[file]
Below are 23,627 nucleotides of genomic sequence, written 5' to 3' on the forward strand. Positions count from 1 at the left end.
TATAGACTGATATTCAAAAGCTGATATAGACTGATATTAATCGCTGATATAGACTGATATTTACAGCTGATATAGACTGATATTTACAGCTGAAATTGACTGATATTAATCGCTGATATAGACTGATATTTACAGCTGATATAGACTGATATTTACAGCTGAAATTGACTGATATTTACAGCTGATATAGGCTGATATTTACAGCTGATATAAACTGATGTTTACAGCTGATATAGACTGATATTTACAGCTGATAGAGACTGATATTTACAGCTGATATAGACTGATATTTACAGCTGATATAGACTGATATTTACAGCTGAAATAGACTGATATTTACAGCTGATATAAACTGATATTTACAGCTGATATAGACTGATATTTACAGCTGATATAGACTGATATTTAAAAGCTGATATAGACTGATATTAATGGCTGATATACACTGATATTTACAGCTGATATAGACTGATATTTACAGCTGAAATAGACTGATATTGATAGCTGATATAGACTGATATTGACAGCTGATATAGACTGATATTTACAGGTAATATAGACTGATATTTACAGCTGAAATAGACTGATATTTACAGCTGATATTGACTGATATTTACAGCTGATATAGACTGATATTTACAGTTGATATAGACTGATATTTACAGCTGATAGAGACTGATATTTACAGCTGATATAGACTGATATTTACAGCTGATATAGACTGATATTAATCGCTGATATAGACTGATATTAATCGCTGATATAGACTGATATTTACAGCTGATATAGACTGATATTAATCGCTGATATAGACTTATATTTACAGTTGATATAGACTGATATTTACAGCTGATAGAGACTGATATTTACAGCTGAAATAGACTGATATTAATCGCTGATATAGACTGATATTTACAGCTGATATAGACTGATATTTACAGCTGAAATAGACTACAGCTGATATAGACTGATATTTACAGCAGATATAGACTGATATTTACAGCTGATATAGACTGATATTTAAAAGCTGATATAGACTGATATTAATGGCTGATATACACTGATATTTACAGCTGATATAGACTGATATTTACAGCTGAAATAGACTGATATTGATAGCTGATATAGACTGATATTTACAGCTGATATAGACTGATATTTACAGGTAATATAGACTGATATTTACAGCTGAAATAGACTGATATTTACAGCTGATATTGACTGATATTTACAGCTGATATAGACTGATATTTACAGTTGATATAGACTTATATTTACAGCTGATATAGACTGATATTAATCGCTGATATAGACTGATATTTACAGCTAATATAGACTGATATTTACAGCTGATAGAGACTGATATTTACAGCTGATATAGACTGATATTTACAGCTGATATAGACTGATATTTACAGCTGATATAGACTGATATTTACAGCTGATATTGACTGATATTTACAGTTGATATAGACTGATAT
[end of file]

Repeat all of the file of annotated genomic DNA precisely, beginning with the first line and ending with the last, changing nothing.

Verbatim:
Below are 23,627 nucleotides of genomic sequence, written 5' to 3' on the forward strand. Positions count from 1 at the left end.
TATAGACTGATATTCAAAAGCTGATATAGACTGATATTAATCGCTGATATAGACTGATATTTACAGCTGATATAGACTGATATTTACAGCTGAAATTGACTGATATTAATCGCTGATATAGACTGATATTTACAGCTGATATAGACTGATATTTACAGCTGAAATTGACTGATATTTACAGCTGATATAGGCTGATATTTACAGCTGATATAAACTGATGTTTACAGCTGATATAGACTGATATTTACAGCTGATAGAGACTGATATTTACAGCTGATATAGACTGATATTTACAGCTGATATAGACTGATATTTACAGCTGAAATAGACTGATATTTACAGCTGATATAAACTGATATTTACAGCTGATATAGACTGATATTTACAGCTGATATAGACTGATATTTAAAAGCTGATATAGACTGATATTAATGGCTGATATACACTGATATTTACAGCTGATATAGACTGATATTTACAGCTGAAATAGACTGATATTGATAGCTGATATAGACTGATATTGACAGCTGATATAGACTGATATTTACAGGTAATATAGACTGATATTTACAGCTGAAATAGACTGATATTTACAGCTGATATTGACTGATATTTACAGCTGATATAGACTGATATTTACAGTTGATATAGACTGATATTTACAGCTGATAGAGACTGATATTTACAGCTGATATAGACTGATATTTACAGCTGATATAGACTGATATTAATCGCTGATATAGACTGATATTAATCGCTGATATAGACTGATATTTACAGCTGATATAGACTGATATTAATCGCTGATATAGACTTATATTTACAGTTGATATAGACTGATATTTACAGCTGATAGAGACTGATATTTACAGCTGAAATAGACTGATATTAATCGCTGATATAGACTGATATTTACAGCTGATATAGACTGATATTTACAGCTGAAATAGACTACAGCTGATATAGACTGATATTTACAGCAGATATAGACTGATATTTACAGCTGATATAGACTGATATTTAAAAGCTGATATAGACTGATATTAATGGCTGATATACACTGATATTTACAGCTGATATAGACTGATATTTACAGCTGAAATAGACTGATATTGATAGCTGATATAGACTGATATTTACAGCTGATATAGACTGATATTTACAGGTAATATAGACTGATATTTACAGCTGAAATAGACTGATATTTACAGCTGATATTGACTGATATTTACAGCTGATATAGACTGATATTTACAGTTGATATAGACTTATATTTACAGCTGATATAGACTGATATTAATCGCTGATATAGACTGATATTTACAGCTAATATAGACTGATATTTACAGCTGATAGAGACTGATATTTACAGCTGATATAGACTGATATTTACAGCTGATATAGACTGATATTTACAGCTGATATAGACTGATATTTACAGCTGATATTGACTGATATTTACAGTTGATATAGACTGATAT